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Vertical Refresh Rates for plasmas and LCDs - does your screen Frame Rate Convert?

StooMonster

Well-known Member
Simple definition
Vertical Refresh Rate (VRR) is how many times a second the screen is redrawn with a new image -- e.g. 60Hz is 60 complete frames per second.

Some displays say they can accept huge ranges of Vertical Refresh Rates -- e.g. Panasonic plasmas can accept and display video signals with VRR of 48Hz through 120Hz.

But are they really displaying these rates?
Modern analogue displays (CRT, RPTV, CRT-projectors) can display almost any available VRR with no problems and no Frame Rate Conversion.

However, many digital displays (plasmas, LCDs, LCD-projectors) have an internal frame buffer which performs a Frame Rate Conversion. How this works is the display will sample the image at the frame buffer's own rate and do a Frame Rate Conversion on the source material. What this means is that it will introduce "motion judder" and/or "tearing artefacts". :(

For example, if a screen has a fixed Internal Frame Buffer of 60Hz and it's fed a 50Hz signal (e.g. PAL) it will add additional frames to increase 50fps to 60fps, or if it's fed a 75Hz signal (e.g. PC or PAL with 3:3 pull down) it will drop frames to decrease 75fps to 60fps.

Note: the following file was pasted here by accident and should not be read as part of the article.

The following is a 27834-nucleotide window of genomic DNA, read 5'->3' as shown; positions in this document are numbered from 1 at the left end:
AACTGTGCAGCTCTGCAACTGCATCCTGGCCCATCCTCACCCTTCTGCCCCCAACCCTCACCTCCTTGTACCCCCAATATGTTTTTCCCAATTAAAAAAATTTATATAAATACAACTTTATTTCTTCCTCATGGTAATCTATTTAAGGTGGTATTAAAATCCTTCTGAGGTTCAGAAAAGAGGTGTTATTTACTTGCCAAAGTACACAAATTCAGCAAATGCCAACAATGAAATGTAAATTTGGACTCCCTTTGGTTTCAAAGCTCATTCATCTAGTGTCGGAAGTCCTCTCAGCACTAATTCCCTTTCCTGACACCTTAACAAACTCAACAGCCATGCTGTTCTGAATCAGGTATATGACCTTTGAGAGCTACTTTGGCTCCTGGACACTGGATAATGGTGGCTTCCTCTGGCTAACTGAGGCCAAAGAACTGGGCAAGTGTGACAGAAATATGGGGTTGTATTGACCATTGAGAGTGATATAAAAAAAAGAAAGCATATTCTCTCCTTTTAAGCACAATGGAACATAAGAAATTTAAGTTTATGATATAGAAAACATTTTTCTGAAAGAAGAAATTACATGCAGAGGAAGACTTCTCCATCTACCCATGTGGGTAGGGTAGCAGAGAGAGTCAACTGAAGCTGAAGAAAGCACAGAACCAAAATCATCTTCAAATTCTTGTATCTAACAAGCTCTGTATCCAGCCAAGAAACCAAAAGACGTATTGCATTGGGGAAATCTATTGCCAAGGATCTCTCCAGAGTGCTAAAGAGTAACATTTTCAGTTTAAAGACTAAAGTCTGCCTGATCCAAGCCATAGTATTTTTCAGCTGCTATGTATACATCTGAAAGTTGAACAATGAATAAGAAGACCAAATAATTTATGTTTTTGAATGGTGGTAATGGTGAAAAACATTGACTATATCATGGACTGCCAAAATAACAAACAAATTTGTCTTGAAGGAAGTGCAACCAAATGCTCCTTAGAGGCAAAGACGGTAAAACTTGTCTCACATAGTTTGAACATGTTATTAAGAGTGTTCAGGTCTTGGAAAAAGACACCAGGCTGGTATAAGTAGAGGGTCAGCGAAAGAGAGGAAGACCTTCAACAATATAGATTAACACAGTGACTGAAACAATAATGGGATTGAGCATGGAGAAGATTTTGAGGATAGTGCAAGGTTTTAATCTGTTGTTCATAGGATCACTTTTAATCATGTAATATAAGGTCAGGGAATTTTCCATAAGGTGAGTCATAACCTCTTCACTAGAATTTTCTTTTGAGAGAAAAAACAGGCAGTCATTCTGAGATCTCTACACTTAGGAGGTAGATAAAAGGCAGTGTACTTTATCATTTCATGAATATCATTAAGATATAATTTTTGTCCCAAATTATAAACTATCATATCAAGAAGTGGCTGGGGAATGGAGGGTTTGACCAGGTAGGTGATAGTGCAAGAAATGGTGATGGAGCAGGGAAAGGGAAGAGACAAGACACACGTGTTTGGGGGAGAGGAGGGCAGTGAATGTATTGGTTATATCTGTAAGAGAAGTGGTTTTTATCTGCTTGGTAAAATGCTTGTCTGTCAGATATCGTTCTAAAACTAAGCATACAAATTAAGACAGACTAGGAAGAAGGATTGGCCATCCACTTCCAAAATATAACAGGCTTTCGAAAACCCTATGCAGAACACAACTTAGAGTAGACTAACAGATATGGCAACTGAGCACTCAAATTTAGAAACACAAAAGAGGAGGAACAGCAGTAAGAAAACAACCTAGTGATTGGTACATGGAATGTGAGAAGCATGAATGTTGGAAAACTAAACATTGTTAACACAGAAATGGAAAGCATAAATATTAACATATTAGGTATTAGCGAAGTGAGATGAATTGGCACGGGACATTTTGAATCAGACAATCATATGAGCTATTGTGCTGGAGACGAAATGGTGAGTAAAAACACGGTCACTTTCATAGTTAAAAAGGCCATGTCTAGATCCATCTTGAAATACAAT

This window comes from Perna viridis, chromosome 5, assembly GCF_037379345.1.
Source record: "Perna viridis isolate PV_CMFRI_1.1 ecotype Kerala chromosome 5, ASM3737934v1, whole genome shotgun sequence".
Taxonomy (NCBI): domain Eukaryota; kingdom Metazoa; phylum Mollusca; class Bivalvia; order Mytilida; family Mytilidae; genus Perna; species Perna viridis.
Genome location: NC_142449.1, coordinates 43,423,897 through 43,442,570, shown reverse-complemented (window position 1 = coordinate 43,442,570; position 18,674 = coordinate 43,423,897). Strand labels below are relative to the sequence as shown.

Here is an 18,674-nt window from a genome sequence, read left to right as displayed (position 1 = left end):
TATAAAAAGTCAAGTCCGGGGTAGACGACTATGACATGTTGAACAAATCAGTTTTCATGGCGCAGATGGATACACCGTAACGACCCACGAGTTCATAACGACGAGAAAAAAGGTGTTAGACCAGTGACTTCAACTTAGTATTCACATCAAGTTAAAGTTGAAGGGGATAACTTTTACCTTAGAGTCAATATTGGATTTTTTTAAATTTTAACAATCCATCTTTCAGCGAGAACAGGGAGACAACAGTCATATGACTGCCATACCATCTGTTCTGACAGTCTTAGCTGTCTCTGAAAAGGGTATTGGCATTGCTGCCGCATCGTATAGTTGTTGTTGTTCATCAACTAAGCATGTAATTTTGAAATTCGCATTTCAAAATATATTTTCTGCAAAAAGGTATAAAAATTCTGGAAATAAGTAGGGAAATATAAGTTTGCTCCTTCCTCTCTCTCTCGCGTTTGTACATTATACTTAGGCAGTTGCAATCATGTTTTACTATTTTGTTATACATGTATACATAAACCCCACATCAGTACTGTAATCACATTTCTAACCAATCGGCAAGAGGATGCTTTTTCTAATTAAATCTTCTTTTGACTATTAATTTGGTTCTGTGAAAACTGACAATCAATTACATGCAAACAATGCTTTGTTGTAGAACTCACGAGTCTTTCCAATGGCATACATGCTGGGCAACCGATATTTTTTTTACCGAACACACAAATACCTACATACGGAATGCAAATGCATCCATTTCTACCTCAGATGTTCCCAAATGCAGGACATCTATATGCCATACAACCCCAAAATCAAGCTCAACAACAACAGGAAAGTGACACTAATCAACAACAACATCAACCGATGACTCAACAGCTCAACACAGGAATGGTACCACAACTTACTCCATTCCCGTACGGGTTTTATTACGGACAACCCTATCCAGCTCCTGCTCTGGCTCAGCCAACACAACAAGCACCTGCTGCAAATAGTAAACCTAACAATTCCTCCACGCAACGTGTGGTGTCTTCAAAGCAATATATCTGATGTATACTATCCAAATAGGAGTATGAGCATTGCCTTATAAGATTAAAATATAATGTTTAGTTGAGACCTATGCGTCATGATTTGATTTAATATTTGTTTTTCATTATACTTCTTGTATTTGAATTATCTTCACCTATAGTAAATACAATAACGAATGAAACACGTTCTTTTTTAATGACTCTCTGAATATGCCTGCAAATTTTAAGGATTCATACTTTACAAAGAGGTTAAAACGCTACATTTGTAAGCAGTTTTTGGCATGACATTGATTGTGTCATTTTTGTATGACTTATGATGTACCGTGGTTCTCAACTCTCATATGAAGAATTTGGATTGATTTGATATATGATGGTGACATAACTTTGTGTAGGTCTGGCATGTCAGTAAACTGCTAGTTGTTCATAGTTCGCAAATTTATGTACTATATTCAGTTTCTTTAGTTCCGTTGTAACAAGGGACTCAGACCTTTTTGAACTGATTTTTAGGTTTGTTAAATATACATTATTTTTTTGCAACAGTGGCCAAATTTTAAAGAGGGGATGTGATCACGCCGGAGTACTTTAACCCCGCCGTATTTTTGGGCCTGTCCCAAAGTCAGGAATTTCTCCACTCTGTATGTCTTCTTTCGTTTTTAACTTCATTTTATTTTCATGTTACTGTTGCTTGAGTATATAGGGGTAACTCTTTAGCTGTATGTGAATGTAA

How can I tell?
Visible judder to tearing is a give away, especially visible on scrolling titles on television programmes. For example, if you are watching 50Hz PAL signal (e.g. Sky digital or DVD) and "credits" stutter and judder then it's quite likely your screen is Frame Rate Converting to 60Hz.

Even better way to test: “judder tester”.

A "judder tester" is a moving bar test pattern, intended to identify the frame rates at which a digital display will operate.

There is a useful PC program called "judder test" that you can use (if you can plug PC into your display) which is available here, there is also a Microsoft MWP9 test pattern (hard to get hold of), and the DVDO iScan HD.

These "judder testers" all consist of a vertical bar which moves slowly either back and forth or simply across the screen. The bar's motion is updated once in each VRR period (e.g. 50Hz), and it moves a fixed number of pixels horizontally in each VRR period.